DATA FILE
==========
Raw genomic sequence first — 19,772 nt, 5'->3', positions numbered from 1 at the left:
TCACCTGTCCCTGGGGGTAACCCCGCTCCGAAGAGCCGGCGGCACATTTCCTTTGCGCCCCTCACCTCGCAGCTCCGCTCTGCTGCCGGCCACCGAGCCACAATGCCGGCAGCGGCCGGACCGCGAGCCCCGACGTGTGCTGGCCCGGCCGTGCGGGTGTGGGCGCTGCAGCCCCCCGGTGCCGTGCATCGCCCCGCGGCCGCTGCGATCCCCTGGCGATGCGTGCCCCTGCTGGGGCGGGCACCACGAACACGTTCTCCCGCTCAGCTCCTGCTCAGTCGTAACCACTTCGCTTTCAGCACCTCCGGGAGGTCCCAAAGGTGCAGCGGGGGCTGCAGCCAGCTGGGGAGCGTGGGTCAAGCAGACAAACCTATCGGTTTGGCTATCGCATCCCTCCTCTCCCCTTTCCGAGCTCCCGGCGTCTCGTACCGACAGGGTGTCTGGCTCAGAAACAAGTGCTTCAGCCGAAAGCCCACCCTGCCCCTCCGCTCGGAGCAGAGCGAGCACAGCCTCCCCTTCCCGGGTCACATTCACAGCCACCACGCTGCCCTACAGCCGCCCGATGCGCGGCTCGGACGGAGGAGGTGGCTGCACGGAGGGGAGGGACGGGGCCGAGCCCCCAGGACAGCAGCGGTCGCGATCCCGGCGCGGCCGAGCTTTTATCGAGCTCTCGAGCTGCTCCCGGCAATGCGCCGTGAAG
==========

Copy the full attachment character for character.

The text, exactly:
Raw genomic sequence first — 19,772 nt, 5'->3', positions numbered from 1 at the left:
TCACCTGTCCCTGGGGGTAACCCCGCTCCGAAGAGCCGGCGGCACATTTCCTTTGCGCCCCTCACCTCGCAGCTCCGCTCTGCTGCCGGCCACCGAGCCACAATGCCGGCAGCGGCCGGACCGCGAGCCCCGACGTGTGCTGGCCCGGCCGTGCGGGTGTGGGCGCTGCAGCCCCCCGGTGCCGTGCATCGCCCCGCGGCCGCTGCGATCCCCTGGCGATGCGTGCCCCTGCTGGGGCGGGCACCACGAACACGTTCTCCCGCTCAGCTCCTGCTCAGTCGTAACCACTTCGCTTTCAGCACCTCCGGGAGGTCCCAAAGGTGCAGCGGGGGCTGCAGCCAGCTGGGGAGCGTGGGTCAAGCAGACAAACCTATCGGTTTGGCTATCGCATCCCTCCTCTCCCCTTTCCGAGCTCCCGGCGTCTCGTACCGACAGGGTGTCTGGCTCAGAAACAAGTGCTTCAGCCGAAAGCCCACCCTGCCCCTCCGCTCGGAGCAGAGCGAGCACAGCCTCCCCTTCCCGGGTCACATTCACAGCCACCACGCTGCCCTACAGCCGCCCGATGCGCGGCTCGGACGGAGGAGGTGGCTGCACGGAGGGGAGGGACGGGGCCGAGCCCCCAGGACAGCAGCGGTCGCGATCCCGGCGCGGCCGAGCTTTTATCGAGCTCTCGAGCTGCTCCCGGCAATGCGCCGTGAAG